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Should the Kansas Legislature vote to go on record as being against Bush’s call for more troops?

Asked at Borders, 700 N.H. on January 27, 2007

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Photo of Tony Mynsted

“I don’t think they should. I just think it’s outside of their jurisdiction. I don’t like the war, but I don’t like the politics of the situation. I think people are piling on for their own benefit.”

Photo of Jamie Nixon

“I think they should because the people they represent seem to be against it, and it’s their job to represent their constituents.”

Photo of Scott Reed

“I think they should, but I’m wondering if it is an advisable political decision on their part.”

Photo of Rhetta Noever

“No, I don’t think they should. Even though I’m against it, I think they should just stay out of it. It’s a national issue.”

Comments

Godot 7 years, 10 months ago

Merill, my father was in active duty on a destroyer from 1941 to 1949. He came home just one time during that period. That is what people do when they are in the service.

geekin_topekan 7 years, 10 months ago

I think that their voice represents the people's.Isn't that how it works?Isn't that what the pay-raises were for?

Richard Heckler 7 years, 10 months ago

Two days ago I read that an army batallion had just landed stateside after 12 months in Iraq and were sitting on the tarmac, with friends and relatives awaiting their arrival I assume. They were never allowed off the plane as orders came for the plane to return to Iraq.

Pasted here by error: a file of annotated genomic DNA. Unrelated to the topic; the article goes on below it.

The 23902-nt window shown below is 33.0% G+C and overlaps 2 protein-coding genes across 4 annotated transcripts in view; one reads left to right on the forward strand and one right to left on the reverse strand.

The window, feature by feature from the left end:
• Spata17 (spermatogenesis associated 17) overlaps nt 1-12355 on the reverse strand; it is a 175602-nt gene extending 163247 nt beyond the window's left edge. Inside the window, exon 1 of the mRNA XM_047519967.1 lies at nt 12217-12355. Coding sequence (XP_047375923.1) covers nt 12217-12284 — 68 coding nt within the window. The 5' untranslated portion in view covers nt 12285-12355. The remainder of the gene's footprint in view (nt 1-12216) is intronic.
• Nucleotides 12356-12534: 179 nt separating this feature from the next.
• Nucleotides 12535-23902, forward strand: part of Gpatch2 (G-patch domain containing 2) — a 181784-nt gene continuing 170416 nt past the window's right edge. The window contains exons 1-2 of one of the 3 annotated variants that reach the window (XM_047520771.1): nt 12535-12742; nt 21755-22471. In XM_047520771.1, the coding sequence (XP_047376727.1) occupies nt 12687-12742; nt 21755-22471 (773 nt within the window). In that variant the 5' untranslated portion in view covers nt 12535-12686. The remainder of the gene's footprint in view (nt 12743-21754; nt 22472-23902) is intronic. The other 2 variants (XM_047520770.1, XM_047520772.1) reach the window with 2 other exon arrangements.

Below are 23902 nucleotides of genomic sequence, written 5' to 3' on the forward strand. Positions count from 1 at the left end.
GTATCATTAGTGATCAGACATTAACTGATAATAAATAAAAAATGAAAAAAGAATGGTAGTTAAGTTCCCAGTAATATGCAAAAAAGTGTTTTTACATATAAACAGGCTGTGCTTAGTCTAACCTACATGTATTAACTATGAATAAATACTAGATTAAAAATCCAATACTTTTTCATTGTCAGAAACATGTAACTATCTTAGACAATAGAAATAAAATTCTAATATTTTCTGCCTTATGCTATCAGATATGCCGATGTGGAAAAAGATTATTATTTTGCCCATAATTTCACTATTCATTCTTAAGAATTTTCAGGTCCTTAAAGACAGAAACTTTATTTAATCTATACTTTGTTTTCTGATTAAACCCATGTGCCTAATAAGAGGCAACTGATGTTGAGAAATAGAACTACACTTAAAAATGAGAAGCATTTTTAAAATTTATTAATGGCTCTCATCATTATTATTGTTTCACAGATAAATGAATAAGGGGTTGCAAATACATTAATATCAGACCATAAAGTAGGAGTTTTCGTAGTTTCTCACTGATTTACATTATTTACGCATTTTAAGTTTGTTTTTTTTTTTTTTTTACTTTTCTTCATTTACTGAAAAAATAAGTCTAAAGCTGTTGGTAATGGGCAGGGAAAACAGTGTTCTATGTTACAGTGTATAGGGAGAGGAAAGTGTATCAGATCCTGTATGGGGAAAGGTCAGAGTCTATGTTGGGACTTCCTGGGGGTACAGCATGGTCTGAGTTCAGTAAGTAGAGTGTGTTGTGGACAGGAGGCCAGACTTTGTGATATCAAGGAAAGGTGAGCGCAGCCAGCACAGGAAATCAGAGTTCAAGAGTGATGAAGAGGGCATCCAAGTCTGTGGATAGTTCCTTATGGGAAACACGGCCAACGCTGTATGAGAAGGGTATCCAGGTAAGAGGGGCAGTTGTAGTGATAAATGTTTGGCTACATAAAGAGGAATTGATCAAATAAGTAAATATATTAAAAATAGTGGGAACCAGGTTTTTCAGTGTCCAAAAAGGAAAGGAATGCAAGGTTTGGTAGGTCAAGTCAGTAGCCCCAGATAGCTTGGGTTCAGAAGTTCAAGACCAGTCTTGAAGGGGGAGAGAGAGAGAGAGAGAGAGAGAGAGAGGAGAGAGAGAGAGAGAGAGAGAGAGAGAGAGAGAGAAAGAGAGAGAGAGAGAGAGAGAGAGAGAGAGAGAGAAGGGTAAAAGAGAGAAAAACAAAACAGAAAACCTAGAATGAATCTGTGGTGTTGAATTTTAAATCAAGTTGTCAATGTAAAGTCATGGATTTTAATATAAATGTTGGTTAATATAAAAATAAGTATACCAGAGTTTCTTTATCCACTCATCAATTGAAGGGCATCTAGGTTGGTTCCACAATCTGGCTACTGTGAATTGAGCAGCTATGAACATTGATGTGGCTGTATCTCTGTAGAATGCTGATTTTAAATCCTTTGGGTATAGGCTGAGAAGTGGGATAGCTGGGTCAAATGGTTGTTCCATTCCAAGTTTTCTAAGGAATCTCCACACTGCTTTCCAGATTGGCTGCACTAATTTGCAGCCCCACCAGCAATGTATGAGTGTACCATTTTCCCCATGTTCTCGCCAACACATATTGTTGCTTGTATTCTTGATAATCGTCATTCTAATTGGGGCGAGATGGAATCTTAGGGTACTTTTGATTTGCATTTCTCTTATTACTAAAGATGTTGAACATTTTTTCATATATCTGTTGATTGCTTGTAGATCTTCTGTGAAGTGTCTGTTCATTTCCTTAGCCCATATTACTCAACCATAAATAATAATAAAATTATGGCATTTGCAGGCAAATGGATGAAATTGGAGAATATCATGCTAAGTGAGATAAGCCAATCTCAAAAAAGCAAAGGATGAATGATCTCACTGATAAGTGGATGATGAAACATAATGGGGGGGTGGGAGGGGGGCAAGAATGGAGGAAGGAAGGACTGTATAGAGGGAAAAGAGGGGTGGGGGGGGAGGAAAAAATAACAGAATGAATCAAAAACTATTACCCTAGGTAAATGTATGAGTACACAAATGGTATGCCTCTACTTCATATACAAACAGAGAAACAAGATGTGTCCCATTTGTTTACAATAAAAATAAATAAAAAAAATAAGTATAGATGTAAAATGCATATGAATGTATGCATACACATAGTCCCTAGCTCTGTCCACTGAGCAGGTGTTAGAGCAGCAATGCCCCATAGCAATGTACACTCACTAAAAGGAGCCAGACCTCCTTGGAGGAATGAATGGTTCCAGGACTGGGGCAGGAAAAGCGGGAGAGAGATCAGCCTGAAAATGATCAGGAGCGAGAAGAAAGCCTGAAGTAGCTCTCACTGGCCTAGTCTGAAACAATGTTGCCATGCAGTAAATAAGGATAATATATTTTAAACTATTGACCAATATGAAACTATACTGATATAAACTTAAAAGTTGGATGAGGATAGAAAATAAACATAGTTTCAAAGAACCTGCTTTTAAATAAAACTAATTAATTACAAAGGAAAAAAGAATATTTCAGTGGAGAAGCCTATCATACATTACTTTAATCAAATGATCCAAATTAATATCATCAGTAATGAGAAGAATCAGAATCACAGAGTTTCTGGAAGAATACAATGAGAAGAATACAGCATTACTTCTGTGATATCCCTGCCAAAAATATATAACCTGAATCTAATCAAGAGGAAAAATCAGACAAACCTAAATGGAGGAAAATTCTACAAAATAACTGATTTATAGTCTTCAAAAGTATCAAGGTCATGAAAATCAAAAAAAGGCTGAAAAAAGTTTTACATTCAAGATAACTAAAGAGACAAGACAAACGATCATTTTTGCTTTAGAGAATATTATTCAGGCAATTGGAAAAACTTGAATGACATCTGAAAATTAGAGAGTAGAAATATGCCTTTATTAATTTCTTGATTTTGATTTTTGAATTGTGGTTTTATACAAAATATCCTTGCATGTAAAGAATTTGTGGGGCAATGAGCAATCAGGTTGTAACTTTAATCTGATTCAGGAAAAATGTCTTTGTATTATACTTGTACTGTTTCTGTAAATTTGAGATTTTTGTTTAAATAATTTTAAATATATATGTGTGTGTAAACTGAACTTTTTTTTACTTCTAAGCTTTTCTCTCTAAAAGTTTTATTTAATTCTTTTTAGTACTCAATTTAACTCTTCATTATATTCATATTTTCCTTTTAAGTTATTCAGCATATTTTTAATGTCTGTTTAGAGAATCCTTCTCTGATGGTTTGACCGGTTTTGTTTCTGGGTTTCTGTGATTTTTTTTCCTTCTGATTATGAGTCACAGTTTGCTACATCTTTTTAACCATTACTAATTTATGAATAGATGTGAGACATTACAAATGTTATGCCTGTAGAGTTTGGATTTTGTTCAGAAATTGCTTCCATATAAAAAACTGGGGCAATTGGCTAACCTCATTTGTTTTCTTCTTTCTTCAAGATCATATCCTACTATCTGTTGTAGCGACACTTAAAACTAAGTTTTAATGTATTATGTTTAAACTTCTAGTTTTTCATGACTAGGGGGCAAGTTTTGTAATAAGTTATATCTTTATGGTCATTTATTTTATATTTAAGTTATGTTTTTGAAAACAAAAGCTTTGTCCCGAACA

Other member of the same batallion who had been home only two weeks received orders that day to return to Iraq.

Yes lawmakers at all levels should voice their concern when state national guard units are at risk. Pres Bush has altered the use of National Guard units to his convenience.

Should USA and British oil giants take over Iraq oil fields as we speak will USA troops ever be able to leave? This plan is well underway according to radio news Friday. The plan will cannot happen if troops are pulled out. Tax dollars will be spent providing protection for USA oil giants.

http://alternet.org/story/43045/

http://news.bbc.co.uk/2/hi/4354269.stm

The back escalation of the Iraq situation:

"Blackwater: The Rise of the World's Most Powerful Mercenary Army."

http://www.democracynow.org/article.pl?sid=07/01/26/1559232

"A second task we can take on together is to design and establish a volunteer civilian reserve corps. Such a corps would function much like our military reserve. It would ease the burden on the Armed Forces by allowing us to hire civilians with critical skills to serve on missions abroad when America needs them." Pres. Bush

The Bush constant surge runs through the labor department?

optimist 7 years, 10 months ago

I know those opposed to this war like the idea of undermining the President but anyone who says they are for the soldiers can't possibly consider supporting this.

These actions can do nothing to change what is going to happen. The President has absolute power over military strategic decisions. Like it or not we wouldn't want it any other way.